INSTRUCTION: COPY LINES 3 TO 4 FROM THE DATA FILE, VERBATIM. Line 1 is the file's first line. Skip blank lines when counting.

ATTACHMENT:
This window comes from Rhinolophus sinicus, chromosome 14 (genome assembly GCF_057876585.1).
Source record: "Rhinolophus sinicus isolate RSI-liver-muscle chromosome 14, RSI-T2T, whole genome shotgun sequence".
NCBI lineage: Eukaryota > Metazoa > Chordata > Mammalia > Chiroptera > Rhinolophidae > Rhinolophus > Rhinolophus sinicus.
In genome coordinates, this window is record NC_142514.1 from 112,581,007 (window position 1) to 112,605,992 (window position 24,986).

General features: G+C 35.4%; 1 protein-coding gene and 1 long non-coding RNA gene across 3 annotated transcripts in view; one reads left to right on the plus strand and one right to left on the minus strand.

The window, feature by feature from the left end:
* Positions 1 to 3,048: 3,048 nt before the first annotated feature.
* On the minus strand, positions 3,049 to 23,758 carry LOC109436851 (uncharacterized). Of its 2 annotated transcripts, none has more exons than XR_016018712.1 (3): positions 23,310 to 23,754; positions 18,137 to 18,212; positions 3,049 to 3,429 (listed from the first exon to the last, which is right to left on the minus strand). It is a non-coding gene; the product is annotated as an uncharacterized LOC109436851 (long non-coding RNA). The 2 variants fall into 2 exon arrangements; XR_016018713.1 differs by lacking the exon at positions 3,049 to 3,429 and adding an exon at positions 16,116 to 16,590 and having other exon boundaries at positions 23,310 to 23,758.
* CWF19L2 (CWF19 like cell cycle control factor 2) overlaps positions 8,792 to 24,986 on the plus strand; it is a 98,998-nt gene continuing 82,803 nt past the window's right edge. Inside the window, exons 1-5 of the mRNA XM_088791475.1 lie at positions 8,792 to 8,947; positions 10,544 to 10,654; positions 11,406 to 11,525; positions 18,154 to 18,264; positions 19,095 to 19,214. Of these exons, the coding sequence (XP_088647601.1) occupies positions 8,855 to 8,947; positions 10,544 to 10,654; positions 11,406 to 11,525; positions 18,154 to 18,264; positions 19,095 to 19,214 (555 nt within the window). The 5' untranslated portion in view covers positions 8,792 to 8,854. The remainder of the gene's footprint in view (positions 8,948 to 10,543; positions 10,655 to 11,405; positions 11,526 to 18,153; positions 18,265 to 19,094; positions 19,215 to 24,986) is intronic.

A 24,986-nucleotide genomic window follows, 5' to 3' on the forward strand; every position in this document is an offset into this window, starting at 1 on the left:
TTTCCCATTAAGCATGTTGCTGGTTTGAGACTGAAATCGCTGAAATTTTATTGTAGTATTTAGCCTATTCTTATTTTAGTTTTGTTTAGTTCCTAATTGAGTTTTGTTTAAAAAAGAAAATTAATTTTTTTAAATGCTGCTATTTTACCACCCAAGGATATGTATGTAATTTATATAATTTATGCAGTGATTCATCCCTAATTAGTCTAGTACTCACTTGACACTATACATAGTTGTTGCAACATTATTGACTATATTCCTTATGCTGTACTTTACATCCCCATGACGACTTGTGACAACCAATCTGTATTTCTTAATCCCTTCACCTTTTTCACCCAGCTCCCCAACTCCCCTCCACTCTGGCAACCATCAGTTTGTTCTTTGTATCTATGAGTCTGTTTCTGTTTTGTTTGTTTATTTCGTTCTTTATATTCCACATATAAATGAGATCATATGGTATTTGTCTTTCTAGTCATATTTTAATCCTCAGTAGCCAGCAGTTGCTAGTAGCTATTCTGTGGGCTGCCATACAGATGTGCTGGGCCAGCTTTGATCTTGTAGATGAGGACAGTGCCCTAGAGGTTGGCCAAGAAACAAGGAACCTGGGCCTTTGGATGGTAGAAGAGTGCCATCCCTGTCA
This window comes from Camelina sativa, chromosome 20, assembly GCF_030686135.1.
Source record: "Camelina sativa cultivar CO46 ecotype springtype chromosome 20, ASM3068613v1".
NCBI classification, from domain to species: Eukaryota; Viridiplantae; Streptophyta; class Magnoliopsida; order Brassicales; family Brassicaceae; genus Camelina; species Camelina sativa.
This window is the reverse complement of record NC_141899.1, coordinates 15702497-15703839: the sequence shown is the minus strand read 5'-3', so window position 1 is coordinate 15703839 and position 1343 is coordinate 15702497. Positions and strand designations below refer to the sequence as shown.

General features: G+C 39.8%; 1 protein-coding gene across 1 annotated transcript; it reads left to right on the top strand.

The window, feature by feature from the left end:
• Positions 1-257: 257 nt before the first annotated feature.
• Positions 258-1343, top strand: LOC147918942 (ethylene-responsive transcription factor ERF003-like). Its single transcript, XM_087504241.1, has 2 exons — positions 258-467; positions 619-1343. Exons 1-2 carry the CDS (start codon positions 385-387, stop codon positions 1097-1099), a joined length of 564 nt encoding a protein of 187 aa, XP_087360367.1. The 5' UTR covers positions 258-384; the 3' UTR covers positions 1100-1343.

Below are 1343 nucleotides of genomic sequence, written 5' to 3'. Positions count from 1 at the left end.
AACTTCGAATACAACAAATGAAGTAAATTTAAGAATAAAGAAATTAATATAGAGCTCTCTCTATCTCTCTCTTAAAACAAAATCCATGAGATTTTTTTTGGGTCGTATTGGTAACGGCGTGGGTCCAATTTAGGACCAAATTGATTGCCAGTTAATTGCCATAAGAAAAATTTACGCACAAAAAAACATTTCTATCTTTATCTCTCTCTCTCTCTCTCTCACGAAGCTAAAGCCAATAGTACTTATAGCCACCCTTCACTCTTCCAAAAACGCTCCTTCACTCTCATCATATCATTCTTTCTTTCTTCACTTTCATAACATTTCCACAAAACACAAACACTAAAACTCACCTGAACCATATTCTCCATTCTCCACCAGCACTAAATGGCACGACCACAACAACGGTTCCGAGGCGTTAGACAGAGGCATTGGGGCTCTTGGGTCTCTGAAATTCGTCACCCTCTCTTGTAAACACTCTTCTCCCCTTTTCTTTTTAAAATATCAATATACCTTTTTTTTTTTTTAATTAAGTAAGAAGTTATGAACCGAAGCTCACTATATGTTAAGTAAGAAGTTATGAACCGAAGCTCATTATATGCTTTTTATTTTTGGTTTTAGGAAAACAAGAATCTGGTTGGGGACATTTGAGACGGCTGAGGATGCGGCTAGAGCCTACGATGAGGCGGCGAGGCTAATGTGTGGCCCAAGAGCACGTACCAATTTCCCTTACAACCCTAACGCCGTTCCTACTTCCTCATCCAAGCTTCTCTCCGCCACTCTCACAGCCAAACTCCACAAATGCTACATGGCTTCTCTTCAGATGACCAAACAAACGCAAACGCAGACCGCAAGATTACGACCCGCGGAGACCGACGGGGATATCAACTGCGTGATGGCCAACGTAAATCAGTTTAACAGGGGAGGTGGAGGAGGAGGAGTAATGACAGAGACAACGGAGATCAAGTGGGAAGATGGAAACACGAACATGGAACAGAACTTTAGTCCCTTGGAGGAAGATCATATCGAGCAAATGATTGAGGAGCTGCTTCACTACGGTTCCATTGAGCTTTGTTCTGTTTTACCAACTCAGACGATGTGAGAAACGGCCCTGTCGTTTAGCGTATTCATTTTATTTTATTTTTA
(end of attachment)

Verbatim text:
NCBI lineage: Eukaryota > Metazoa > Chordata > Mammalia > Chiroptera > Rhinolophidae > Rhinolophus > Rhinolophus sinicus.
In genome coordinates, this window is record NC_142514.1 from 112,581,007 (window position 1) to 112,605,992 (window position 24,986).